I would hate to be that person that took away that feeling for someone who has been eagerly waiting for TOR.

For those who may think that Iím nuts, itís totally possible to be oblivious about this game if you put a little bit of effort into it. The job that Iím playing at launch is Imperial Agent and Iíve been able to keep myself completely out of any conversations regarding the story-line so that I can experience it at the gameís release. For 355 days. It wasnít difficult, really.

And while I may be posting up a bunch of spoilers on my Geek Spot full-blown blog, Iím headlining everything with a bold warning, and providing enough spacing to keep images and text out of sight for those who may not want to read it.

One month to go until release. I hope Iím not the one to spoil your fun.   read

9:57 AM on 11.15.2011

Entry #1. Or EA, the Fox News of PR.

My first entry here on DToid will not be one that many people will agree with. But that's ok. I don't enjoy intentionally causing trouble. Yet I didn't want another "Hay guyz! I are new! I am coolz like youz!" But a "hello, and this is my first post" this is. So what the heck am I going to talk about?

After reading about EA forums bans are still locking out customers from their games, I went on a rant. Well, more like my EA hate ramblings. I get one every now and then. As a former employee of a customer service center for a large gaming retailer, we harbor a lot of distrust, angst, and hatred for all things EA.

Crap like this is why I really dislike EA.

I never posted why I despise EA as much as I do.

The long and short of it. I'm a Sims fan and support the creative mind that is Will Wright. So when Sims 3 was released, of course I bought it. My computer exceeded the requirements, but the game would only last 5 minutes before freezing or causing a blue screen. A lot of going back and forth with EA's "support" led to no resolution. The last response I received from them still blamed me and my computer for being the reason for the game not working. Roughly 4 months later I'd say they finally caved in an offered me another of their products that was direct download from their website. I got a $19.99 game for a $79.99 product (collector's edition of course) that I can never play. Thanks EA. Glad you were worthless.

The game I picked was the Spore add-on. That was a mistake.

Let's see that was 2009, and my new computer with much better specs still can't play Sims 3. I'm not the only one. There are thousands who encounter the same issue as me and we rant about it on the Sims forums under EA's thumb. It seems to enjoy eating up every ounce of processing power on your computer. No rhyme or reason. It just does on certain computers and not on others. Last time I attempted to play, it blew out my heatsync, causing a long no computer stint while it was being repaired. A big middle finger to EA all around.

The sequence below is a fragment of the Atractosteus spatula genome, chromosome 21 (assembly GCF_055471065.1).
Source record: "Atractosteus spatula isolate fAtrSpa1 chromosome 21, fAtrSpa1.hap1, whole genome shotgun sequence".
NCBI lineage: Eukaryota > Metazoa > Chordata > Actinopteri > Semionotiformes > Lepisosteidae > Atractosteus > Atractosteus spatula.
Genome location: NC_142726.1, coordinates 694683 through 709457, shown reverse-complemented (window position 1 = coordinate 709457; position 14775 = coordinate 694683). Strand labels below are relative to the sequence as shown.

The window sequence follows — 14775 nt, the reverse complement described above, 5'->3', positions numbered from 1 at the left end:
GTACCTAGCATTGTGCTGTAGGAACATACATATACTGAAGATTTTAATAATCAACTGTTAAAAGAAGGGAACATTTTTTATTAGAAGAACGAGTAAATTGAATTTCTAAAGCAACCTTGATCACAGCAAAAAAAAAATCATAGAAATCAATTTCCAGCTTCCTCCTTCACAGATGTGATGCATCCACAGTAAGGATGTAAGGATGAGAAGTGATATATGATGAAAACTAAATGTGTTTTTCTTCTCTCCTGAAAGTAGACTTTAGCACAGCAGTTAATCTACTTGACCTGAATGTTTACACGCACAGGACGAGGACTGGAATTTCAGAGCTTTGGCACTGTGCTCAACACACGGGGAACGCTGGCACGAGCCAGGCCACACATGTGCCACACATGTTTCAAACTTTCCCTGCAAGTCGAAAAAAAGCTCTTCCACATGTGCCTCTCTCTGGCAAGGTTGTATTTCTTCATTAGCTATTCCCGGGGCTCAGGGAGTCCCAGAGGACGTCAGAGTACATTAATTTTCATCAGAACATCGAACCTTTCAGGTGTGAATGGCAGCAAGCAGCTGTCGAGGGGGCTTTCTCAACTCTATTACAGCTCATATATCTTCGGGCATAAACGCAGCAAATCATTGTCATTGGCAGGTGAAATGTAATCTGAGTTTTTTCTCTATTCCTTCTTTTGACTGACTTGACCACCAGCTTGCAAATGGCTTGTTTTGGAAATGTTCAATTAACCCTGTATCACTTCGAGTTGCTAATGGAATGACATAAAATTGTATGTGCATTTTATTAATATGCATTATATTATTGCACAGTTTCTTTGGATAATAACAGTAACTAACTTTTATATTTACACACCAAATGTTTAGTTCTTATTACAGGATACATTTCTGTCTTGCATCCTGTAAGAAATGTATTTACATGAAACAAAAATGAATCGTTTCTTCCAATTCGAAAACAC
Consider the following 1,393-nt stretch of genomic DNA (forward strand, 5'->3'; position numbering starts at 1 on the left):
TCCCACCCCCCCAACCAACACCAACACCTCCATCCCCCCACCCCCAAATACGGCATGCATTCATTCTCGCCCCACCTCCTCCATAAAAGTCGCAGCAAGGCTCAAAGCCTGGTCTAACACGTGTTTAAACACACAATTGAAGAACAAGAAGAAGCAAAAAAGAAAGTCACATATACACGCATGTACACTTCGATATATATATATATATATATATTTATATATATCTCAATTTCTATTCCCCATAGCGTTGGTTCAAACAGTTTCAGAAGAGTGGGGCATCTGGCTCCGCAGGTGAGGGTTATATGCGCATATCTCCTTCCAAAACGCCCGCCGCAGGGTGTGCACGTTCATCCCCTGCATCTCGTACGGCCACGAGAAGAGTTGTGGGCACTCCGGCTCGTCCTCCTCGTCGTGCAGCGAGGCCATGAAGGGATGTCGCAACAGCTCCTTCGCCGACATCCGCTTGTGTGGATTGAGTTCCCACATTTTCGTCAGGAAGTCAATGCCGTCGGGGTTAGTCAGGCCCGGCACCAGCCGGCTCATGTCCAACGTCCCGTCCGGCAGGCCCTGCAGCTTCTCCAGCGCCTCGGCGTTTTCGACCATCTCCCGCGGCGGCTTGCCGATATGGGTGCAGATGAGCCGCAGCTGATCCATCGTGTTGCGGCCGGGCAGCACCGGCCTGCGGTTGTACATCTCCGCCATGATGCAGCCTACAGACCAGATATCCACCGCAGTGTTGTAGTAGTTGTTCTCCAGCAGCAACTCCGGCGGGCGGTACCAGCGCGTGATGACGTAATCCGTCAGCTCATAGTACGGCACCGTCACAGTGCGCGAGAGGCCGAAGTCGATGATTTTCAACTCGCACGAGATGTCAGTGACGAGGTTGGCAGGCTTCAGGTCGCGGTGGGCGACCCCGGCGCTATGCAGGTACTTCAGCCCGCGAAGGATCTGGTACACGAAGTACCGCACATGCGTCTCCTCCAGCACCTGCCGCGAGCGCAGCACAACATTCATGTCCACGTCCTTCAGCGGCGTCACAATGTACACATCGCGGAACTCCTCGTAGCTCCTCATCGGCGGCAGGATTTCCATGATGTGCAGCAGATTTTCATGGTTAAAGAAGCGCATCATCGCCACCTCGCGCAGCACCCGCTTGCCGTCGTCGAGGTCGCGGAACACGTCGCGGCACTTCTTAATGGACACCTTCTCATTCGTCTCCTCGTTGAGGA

The other reason for my hate is due to my old job. We dealt with EA. A lot. They have a really bad habit of playing "blame the retailer." Remember that sale on Steam for Crysis and a bunch of the product keys weren't working? EA kept sending people back to Steam for either new keys or to blame them for the issue, when really it was just EA not activating any of them.

In my personal experience, anything that had to deal with a pre-order bonus from EA (Warhammer Online comes to mind) or a beta experience (...just about everything that comes from EA on this one) they always screw up. Either they provide us with codes that they never activate, only gave us 100 codes to feed hundreds of thousands of customers, or give us codes that are never valid (typically due to an incorrect number/letter sequence-that the codes were right if you just jumbled everything and eventually deciphered the code). Imagine sitting for months on end, day in and day out, hearing phone calls and reading e-mails about "My code for Warhammer doesn't work!" "My code for this beta isn't active!" "EA said you all have to give me a new code!"

Not just a few days. Months.

You get jaded very fast when you know you and your coworkers have no control over EA's whims.

Since the Sims 3, I haven't purchased an EA product. Go me. Though I am caving in for SW:TOR. And ONLY SW:TOR. I still see BioWare as the primary holder of the title. EA is just a means of publicity and distribution.

So back to the main topic EA is a bunch of dicks. I'm of the position that they really are a corporate money-making machine and have thrown all concerns about customers out the window a long time ago. So enjoy the continued hate bashing!

To read more excerpts, please visit my blog The Geek Spot.   read